Know Your Fluff (Creating depth instead of filling pages)

Personally, I hate excess fluff in books. I don’t need to know what a side character had for breakfast three days ago. I don’t need the exact steps count from one side of a room to another. I don’t need the movements a character is doing broken down into a blow by blow description of opening a door.

It just feels like a waste.

It’s extra words to slow down the narrative and extra pages to drive the print cost up.But how do you know what’s fluff and what isn’t? (Outside of those super obvious examples above.)Here are four questions to ask yourself.

Does it thicken the plot?

If a character goes to the store for groceries, we probably don’t need to read about it. Not unless they run into someone there and get into a fight, or if the grocery store is just a front for the underground magical society they didn’t know about until they stumbled through a back door or something.

In most cases, you can just skip the grocery buying and get to the plot.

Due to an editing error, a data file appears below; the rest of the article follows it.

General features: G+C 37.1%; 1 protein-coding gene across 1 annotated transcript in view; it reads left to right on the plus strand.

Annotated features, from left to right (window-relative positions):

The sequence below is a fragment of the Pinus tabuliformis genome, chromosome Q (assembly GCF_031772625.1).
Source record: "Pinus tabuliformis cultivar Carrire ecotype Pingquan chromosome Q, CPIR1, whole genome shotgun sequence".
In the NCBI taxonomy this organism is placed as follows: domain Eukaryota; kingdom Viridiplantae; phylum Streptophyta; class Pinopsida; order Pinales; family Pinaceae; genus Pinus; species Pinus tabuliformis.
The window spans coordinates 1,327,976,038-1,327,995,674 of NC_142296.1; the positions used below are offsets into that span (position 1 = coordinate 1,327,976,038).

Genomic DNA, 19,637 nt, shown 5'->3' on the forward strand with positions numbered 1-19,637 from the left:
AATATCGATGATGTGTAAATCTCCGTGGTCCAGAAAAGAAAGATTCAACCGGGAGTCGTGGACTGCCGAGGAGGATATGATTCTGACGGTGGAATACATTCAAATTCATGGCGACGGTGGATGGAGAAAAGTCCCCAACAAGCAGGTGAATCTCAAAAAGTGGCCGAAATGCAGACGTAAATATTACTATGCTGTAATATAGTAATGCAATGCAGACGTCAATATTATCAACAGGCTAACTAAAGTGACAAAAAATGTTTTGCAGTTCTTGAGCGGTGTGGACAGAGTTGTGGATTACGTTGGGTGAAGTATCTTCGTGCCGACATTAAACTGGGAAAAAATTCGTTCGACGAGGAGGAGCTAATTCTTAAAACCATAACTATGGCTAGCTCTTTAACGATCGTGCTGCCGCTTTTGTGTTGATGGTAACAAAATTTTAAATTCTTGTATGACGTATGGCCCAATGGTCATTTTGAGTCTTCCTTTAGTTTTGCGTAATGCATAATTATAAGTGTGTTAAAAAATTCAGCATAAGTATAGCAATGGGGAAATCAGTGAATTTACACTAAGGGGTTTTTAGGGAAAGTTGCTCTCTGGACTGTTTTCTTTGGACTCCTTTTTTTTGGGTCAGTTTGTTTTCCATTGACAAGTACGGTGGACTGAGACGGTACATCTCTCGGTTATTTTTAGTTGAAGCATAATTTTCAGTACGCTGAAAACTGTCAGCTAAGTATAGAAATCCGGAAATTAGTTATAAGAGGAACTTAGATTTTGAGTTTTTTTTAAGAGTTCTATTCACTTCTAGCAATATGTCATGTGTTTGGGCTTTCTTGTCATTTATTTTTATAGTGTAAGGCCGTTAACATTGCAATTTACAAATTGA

Does it develop the characters?

We don’t need every detail of a character’s childhood. Maybe they scraped their knee at the age of four in a bike accident, but unless that experience scarred them mentally or introduced them to someone that affected their character, it isn’t necessary information.

Does it build the world?

Fantasy and sci-fi books need world building. You don’t have to beat your readers over the head with it, but they do need the information.

Is it meaningful?

Basically, you need details to paint a picture for your readers, but those details need to add meaning too. For instance, specifying the pattern of lace isn’t necessary unless the characters bond over lace or something.

Certain genres lend themselves better to extra detail. Historical fiction, especially set in Victorian times, gives a bit of leeway with this because it’s kind-of a thing for lace trim and brocade and all that extra shit to be described.

But even then, there is definitely such a thing as too much.

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